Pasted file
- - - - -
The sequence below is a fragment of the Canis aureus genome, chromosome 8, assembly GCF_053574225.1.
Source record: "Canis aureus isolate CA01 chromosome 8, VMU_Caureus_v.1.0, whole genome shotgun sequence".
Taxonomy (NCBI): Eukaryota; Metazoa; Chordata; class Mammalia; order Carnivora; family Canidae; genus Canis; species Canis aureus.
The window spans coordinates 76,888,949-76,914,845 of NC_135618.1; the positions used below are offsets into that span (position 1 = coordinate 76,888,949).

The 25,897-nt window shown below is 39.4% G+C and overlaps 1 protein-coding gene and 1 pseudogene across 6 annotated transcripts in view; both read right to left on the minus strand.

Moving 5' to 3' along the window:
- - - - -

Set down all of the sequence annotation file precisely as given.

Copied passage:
The sequence below is a fragment of the Canis aureus genome, chromosome 8, assembly GCF_053574225.1.
Source record: "Canis aureus isolate CA01 chromosome 8, VMU_Caureus_v.1.0, whole genome shotgun sequence".
Taxonomy (NCBI): Eukaryota; Metazoa; Chordata; class Mammalia; order Carnivora; family Canidae; genus Canis; species Canis aureus.
The window spans coordinates 76,888,949-76,914,845 of NC_135618.1; the positions used below are offsets into that span (position 1 = coordinate 76,888,949).

The 25,897-nt window shown below is 39.4% G+C and overlaps 1 protein-coding gene and 1 pseudogene across 6 annotated transcripts in view; both read right to left on the minus strand.

Moving 5' to 3' along the window: